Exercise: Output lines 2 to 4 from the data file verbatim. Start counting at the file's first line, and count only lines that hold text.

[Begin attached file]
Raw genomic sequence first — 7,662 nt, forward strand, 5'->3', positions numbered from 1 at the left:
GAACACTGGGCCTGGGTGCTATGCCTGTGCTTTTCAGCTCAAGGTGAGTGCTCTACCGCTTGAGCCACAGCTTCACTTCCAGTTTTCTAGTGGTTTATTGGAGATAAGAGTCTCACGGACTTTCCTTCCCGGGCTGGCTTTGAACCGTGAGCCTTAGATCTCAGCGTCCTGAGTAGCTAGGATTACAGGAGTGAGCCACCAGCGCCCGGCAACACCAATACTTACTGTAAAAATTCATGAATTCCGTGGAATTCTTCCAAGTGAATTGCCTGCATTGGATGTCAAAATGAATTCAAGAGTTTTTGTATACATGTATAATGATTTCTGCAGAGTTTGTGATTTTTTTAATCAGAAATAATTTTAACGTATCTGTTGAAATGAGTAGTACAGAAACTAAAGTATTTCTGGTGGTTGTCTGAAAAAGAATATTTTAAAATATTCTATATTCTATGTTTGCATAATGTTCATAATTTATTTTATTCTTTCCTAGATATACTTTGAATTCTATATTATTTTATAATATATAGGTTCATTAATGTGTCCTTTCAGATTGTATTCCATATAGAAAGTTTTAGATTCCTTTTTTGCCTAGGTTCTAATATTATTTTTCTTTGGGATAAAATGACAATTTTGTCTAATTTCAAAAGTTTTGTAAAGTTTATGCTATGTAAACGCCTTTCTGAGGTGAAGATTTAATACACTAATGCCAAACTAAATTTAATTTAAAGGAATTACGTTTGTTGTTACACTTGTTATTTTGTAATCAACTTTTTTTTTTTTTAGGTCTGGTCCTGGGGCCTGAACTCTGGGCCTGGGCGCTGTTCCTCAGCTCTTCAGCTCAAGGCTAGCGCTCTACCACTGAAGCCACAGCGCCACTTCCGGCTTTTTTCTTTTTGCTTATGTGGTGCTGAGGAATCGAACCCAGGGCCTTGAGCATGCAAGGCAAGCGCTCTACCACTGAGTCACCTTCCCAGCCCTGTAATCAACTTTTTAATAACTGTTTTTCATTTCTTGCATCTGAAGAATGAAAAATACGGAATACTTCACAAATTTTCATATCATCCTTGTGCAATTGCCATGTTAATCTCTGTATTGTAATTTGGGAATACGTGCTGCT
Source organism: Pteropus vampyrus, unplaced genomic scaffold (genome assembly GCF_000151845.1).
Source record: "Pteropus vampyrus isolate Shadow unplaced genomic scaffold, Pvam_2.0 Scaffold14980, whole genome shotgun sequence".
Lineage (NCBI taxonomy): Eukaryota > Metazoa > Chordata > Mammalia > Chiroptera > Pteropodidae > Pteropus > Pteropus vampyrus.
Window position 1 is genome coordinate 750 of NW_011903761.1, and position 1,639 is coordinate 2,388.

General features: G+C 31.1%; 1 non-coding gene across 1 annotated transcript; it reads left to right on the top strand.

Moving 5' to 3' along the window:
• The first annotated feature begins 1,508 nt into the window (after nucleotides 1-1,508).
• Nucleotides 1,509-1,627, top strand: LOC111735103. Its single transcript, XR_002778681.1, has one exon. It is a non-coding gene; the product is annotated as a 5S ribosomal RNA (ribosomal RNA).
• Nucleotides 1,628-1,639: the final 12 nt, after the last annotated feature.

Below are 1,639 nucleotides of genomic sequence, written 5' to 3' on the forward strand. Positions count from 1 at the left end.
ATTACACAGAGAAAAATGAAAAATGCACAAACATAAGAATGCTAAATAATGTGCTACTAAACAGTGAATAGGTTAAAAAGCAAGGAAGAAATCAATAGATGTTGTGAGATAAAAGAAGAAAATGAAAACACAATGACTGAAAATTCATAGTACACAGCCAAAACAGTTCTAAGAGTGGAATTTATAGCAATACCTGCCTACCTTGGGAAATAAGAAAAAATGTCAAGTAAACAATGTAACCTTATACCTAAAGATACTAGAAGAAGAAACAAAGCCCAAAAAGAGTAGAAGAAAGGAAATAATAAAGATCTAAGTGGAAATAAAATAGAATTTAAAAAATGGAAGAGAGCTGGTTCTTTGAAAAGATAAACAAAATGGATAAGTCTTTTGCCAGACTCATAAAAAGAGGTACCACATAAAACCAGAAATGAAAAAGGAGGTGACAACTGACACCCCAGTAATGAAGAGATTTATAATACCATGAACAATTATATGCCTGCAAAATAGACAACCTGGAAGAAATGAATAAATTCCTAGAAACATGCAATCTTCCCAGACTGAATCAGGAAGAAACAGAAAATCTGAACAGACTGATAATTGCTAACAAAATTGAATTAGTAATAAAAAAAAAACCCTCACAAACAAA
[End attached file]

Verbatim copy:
GAACACTGGGCCTGGGTGCTATGCCTGTGCTTTTCAGCTCAAGGTGAGTGCTCTACCGCTTGAGCCACAGCTTCACTTCCAGTTTTCTAGTGGTTTATTGGAGATAAGAGTCTCACGGACTTTCCTTCCCGGGCTGGCTTTGAACCGTGAGCCTTAGATCTCAGCGTCCTGAGTAGCTAGGATTACAGGAGTGAGCCACCAGCGCCCGGCAACACCAATACTTACTGTAAAAATTCATGAATTCCGTGGAATTCTTCCAAGTGAATTGCCTGCATTGGATGTCAAAATGAATTCAAGAGTTTTTGTATACATGTATAATGATTTCTGCAGAGTTTGTGATTTTTTTAATCAGAAATAATTTTAACGTATCTGTTGAAATGAGTAGTACAGAAACTAAAGTATTTCTGGTGGTTGTCTGAAAAAGAATATTTTAAAATATTCTATATTCTATGTTTGCATAATGTTCATAATTTATTTTATTCTTTCCTAGATATACTTTGAATTCTATATTATTTTATAATATATAGGTTCATTAATGTGTCCTTTCAGATTGTATTCCATATAGAAAGTTTTAGATTCCTTTTTTGCCTAGGTTCTAATATTATTTTTCTTTGGGATAAAATGACAATTTTGTCTAATTTCAAAAGTTTTGTAAAGTTTATGCTATGTAAACGCCTTTCTGAGGTGAAGATTTAATACACTAATGCCAAACTAAATTTAATTTAAAGGAATTACGTTTGTTGTTACACTTGTTATTTTGTAATCAACTTTTTTTTTTTTTAGGTCTGGTCCTGGGGCCTGAACTCTGGGCCTGGGCGCTGTTCCTCAGCTCTTCAGCTCAAGGCTAGCGCTCTACCACTGAAGCCACAGCGCCACTTCCGGCTTTTTTCTTTTTGCTTATGTGGTGCTGAGGAATCGAACCCAGGGCCTTGAGCATGCAAGGCAAGCGCTCTACCACTGAGTCACCTTCCCAGCCCTGTAATCAACTTTTTAATAACTGTTTTTCATTTCTTGCATCTGAAGAATGAAAAATACGGAATACTTCACAAATTTTCATATCATCCTTGTGCAATTGCCATGTTAATCTCTGTATTGTAATTTGGGAATACGTGCTGCT
Source organism: Pteropus vampyrus, unplaced genomic scaffold (genome assembly GCF_000151845.1).
Source record: "Pteropus vampyrus isolate Shadow unplaced genomic scaffold, Pvam_2.0 Scaffold14980, whole genome shotgun sequence".